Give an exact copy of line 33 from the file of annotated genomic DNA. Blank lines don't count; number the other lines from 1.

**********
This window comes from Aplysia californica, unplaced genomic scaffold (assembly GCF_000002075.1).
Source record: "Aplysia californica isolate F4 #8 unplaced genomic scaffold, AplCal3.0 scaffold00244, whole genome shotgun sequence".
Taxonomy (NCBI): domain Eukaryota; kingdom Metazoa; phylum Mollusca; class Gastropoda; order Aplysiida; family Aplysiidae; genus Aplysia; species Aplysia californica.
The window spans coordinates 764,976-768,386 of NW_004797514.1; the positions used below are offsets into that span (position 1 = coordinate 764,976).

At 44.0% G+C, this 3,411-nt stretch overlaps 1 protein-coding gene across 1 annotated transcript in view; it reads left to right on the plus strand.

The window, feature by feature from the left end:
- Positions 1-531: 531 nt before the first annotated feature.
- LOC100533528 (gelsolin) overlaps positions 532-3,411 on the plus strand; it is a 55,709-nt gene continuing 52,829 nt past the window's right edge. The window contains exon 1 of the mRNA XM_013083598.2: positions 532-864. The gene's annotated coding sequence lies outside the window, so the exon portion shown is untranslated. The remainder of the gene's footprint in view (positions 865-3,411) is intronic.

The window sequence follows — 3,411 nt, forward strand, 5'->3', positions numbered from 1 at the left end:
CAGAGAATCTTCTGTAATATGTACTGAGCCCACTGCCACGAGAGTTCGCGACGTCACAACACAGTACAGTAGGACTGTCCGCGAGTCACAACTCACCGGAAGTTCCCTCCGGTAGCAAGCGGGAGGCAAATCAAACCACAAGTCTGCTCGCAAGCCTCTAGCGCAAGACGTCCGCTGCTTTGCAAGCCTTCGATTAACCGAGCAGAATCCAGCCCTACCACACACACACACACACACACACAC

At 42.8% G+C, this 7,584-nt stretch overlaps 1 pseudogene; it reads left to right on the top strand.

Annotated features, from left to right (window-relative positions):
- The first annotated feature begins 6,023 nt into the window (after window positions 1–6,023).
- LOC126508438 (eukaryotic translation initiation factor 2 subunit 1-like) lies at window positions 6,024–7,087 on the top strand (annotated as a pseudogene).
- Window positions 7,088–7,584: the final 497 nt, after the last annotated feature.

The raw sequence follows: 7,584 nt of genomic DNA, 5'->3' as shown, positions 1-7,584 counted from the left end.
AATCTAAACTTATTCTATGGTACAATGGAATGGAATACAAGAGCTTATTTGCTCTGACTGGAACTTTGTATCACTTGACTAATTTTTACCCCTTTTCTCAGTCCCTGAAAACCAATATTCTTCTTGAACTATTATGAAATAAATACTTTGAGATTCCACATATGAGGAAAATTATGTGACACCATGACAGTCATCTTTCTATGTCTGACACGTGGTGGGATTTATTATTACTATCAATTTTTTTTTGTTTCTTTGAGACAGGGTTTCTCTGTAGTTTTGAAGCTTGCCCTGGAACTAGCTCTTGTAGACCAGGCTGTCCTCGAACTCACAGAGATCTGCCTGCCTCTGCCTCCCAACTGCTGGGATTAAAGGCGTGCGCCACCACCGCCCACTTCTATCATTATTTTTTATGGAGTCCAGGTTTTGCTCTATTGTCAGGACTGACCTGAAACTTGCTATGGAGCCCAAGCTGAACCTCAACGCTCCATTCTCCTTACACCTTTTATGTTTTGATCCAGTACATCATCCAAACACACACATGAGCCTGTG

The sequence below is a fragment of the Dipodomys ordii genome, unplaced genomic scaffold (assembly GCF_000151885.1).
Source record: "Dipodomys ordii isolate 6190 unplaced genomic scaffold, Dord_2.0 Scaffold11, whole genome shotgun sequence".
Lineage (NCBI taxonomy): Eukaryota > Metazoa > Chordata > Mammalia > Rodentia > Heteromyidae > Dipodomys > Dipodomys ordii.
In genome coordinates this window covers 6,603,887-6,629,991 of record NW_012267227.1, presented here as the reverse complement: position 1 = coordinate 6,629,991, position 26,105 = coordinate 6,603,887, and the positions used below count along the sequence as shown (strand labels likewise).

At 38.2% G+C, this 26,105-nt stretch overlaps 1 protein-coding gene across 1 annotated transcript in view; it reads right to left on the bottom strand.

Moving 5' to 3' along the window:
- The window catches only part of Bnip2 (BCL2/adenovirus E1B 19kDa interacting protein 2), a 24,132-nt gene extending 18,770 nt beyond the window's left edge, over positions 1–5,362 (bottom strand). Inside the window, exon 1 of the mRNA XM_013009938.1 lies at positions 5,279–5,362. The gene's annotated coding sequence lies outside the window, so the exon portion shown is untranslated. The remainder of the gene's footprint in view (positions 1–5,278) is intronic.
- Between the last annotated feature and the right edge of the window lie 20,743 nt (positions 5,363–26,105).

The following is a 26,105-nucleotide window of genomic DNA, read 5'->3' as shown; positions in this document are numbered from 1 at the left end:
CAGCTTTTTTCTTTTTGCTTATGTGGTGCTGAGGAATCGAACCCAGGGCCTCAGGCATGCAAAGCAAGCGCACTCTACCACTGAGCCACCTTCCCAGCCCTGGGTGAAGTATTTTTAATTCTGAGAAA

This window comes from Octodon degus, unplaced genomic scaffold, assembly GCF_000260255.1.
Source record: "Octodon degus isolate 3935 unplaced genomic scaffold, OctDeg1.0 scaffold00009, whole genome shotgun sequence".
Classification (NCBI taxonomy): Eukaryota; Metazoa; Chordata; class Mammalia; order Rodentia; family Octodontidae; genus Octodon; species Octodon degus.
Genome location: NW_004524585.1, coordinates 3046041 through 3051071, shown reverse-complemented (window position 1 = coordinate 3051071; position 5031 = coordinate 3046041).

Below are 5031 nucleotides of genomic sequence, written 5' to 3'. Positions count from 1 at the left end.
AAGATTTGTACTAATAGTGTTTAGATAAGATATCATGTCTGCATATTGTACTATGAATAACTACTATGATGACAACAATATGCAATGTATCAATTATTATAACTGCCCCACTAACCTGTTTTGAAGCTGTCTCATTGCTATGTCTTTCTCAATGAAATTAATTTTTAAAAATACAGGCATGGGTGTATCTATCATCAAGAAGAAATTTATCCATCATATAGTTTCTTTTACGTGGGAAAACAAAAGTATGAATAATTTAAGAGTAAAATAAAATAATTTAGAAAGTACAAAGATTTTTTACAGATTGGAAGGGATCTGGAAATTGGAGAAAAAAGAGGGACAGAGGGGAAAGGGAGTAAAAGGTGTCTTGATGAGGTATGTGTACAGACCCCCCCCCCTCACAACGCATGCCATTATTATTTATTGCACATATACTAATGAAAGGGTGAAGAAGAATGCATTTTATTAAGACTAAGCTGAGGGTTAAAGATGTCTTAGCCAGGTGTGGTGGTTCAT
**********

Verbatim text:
AAGATTTGTACTAATAGTGTTTAGATAAGATATCATGTCTGCATATTGTACTATGAATAACTACTATGATGACAACAATATGCAATGTATCAATTATTATAACTGCCCCACTAACCTGTTTTGAAGCTGTCTCATTGCTATGTCTTTCTCAATGAAATTAATTTTTAAAAATACAGGCATGGGTGTATCTATCATCAAGAAGAAATTTATCCATCATATAGTTTCTTTTACGTGGGAAAACAAAAGTATGAATAATTTAAGAGTAAAATAAAATAATTTAGAAAGTACAAAGATTTTTTACAGATTGGAAGGGATCTGGAAATTGGAGAAAAAAGAGGGACAGAGGGGAAAGGGAGTAAAAGGTGTCTTGATGAGGTATGTGTACAGACCCCCCCCCCTCACAACGCATGCCATTATTATTTATTGCACATATACTAATGAAAGGGTGAAGAAGAATGCATTTTATTAAGACTAAGCTGAGGGTTAAAGATGTCTTAGCCAGGTGTGGTGGTTCAT